Charlotte Brontë once remarked that despite her success, in reality she didn’t know very many people and of her numerous fans not many people could say they knew her personally. The longest lived of the siblings, she rarely left Haworth for very long.

But of course, it’s all well and good to be philosophical about a space that doesn’t, that couldn’t, represent to me exactly what it did to the Brontës at the time. Sure, I had practical clothes and shoes, an iPhone, and modern medicine to fix up my bug bite. But more than that, I had the freedom to romanticize Haworth and the moors, because I had the freedom to leave.

It sounds so obvious on its head. Of course no one finds the place where they’re from to be very remarkable. But one of the many fascinating bits of information you will learn if you visit the excellent museum at the Brontë Parsonage (no you can’t make your living working there, yes I already asked, they are all volunteers and there is a long wait list) is how bleak life in Haworth was at the time. The beautiful cemetery had such an overcrowding problem that… substances… from the ground were leaking into the water supply and poisoning people. The infant mortality rate was astronomically high, life expectancy was in the mid-twenties, there was no sewer system. Want to escape to a boarding school? Disease. A job as a governess? Exploitation. It’s easy to see the Empire of Angria as a cutesy creation by creative youngsters, but it was an escape from an extraordinarily difficult life.

Charlotte once remarked that despite her success, in reality she didn’t know very many people and of her numerous fans not many people could say they knew her personally. The longest lived of the siblings, she rarely left Haworth for very long. It’s easy to wring your hands about how things were so different for people before social media, the kids these days and their phones and so forth but there’s something to consider about a life that was extremely isolated even for nineteenth-century standards. Isolated and dangerous. With little chance of seeing middle age, let alone old age.

So where does that leave me, scampering out into that graveyard on Halloween at midnight to scream “HEATHCLIFF!!!!” over the moors, which I did do for real and highly recommend. What does the tourism industry around the Brontës and Haworth signify? Is it in poor taste? Is it just romanticising the idea of them? To the former, I say no. To the latter I say yes… but that’s not necessarily a bad thing.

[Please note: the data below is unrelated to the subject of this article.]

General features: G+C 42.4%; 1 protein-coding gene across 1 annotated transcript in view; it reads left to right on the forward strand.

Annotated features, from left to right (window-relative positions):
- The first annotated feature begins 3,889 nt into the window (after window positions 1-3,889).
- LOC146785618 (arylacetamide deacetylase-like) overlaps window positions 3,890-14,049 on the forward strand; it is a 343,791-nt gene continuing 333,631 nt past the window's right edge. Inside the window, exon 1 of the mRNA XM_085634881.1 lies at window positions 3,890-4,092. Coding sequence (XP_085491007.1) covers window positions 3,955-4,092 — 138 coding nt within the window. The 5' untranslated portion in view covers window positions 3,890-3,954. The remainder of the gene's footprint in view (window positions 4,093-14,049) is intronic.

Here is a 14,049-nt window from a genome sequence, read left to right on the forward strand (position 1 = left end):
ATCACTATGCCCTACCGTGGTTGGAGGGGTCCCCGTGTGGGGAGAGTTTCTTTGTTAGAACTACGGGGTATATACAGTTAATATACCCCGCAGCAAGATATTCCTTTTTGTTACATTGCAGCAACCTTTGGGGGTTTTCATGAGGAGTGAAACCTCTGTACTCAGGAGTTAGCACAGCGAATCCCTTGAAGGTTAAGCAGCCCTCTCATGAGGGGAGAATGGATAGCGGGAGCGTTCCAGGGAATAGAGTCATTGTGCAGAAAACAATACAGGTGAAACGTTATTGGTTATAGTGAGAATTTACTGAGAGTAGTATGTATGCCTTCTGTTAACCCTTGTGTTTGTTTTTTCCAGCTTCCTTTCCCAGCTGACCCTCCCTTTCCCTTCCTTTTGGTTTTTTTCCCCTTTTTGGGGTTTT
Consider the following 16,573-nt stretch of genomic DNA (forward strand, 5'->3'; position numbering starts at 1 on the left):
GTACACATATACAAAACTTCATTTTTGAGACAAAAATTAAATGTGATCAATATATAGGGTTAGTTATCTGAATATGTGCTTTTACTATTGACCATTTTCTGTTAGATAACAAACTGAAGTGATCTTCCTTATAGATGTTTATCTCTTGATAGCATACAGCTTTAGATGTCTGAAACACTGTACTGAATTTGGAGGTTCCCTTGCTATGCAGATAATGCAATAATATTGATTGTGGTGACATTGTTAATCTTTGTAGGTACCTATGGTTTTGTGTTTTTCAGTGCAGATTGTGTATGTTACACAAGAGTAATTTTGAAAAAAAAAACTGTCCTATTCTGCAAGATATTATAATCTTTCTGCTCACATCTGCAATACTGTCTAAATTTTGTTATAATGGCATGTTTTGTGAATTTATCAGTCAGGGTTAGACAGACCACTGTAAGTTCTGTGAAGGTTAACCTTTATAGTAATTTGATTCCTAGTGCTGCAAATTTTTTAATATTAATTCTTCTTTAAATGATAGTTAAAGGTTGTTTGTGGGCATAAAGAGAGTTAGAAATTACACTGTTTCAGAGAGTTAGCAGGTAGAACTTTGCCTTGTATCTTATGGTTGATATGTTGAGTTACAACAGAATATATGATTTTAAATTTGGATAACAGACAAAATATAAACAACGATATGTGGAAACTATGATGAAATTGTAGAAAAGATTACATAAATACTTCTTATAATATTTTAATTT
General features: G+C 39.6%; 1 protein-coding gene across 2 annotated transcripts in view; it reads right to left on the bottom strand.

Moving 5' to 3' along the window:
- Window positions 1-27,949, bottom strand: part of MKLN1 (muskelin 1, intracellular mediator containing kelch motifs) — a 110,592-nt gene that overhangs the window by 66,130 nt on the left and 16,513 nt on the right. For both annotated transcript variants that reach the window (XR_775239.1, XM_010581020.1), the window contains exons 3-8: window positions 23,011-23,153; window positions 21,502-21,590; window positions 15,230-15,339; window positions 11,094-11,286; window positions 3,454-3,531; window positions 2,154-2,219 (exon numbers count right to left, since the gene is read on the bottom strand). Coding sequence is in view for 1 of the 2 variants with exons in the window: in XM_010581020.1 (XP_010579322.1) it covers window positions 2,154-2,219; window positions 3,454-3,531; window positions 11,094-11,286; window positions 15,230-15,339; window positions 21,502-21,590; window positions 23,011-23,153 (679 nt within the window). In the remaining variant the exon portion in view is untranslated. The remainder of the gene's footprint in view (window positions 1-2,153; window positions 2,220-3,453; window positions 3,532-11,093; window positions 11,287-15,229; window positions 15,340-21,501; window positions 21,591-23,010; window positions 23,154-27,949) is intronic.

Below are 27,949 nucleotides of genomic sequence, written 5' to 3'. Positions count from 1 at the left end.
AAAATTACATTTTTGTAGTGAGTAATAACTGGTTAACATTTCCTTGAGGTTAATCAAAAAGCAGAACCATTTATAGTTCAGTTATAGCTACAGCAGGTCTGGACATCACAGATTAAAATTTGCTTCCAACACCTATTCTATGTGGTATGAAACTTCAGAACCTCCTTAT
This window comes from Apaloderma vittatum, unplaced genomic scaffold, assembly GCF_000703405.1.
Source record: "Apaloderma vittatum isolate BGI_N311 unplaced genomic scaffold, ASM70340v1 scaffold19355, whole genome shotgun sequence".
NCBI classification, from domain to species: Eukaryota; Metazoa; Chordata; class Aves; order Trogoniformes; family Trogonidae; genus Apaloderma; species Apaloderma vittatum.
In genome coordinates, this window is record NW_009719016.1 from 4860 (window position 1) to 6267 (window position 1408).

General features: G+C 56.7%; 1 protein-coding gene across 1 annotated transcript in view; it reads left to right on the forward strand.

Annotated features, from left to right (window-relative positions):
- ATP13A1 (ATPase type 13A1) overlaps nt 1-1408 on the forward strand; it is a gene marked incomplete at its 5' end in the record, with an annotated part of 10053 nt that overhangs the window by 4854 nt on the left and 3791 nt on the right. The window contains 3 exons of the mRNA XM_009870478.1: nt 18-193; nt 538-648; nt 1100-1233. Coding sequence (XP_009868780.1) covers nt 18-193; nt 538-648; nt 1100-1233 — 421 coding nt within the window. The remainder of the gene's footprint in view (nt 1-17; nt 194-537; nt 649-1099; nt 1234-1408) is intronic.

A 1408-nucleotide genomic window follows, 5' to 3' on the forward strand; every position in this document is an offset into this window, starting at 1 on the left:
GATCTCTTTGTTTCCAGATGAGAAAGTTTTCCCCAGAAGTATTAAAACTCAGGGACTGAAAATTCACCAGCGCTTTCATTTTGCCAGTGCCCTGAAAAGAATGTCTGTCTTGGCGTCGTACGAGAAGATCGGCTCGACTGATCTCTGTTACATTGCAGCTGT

Living in the world of 2018 isn’t awesome, but there is still nothing you could do to convince me to take a time machine back two hundred years and move into the parsonage. I don’t care if I’d get to talk to them and be one of the few people they knew and who knew them. It would be miserable and torturous, it would be the gritty historical bits of Outlander without the fun of costume porn. The thing we need to stop romanticizing is the lives of geniuses, and you don’t have to travel to Yorkshire to feel the Brontës’ desperation; just crack open one of their books.

It’s not so bad, however, to romanticize the place where they lived because it doesn’t exist anymore. My B&B had a working plumbing system, heating, and an excellent restaurant. The water that came out of  the taps was clean and the picturesque cemetery is no longer a health risk. I saw plenty of residents over the age of forty, and they looked perfectly healthy.

What’s left is one of the best trips I’ve ever taken and one of my favorite places I’ve ever been. I have a silver bracelet with Haworth’s geographic coordinates etched on it, and every so often I idly look up local real estate prices, just to see. The realistic context I learned in the museum stuck with me just as much as the majesty of the locale. All the locals I spoke with were proud of their little town’s history, and happy that people wanted to come and visit. Granted, the Book Tourism crowd is a pretty tame one, which probably helps there. We aren’t ones to take chunks of things home with us.

Go to Haworth. Pretend to hear your lover magically calling to you from across the moors. Have a pint at Branwell’s favorite pub. There isn’t a way to feel closer to the Brontës and their books than that, and for that we should be grateful. They never lost sight of the beauty around them, even in their circumstances. Why should we?


ABOUT THE AUTHOR

Chelsea Ennen's essays, reviews, and interviews have appeared in Kirkus Reviews, Publishers Weekly, The Mary Sue, Avidly, and The Tempest, among others. She has a BA from Wellesley College and a MA from King's College London. She lives in NYC where she works in cultural journalism and writes fiction. She may never get around to finishing her website, so follow her on Twitter here: @ChelseaEnnen.


Header photo by Richard Horne.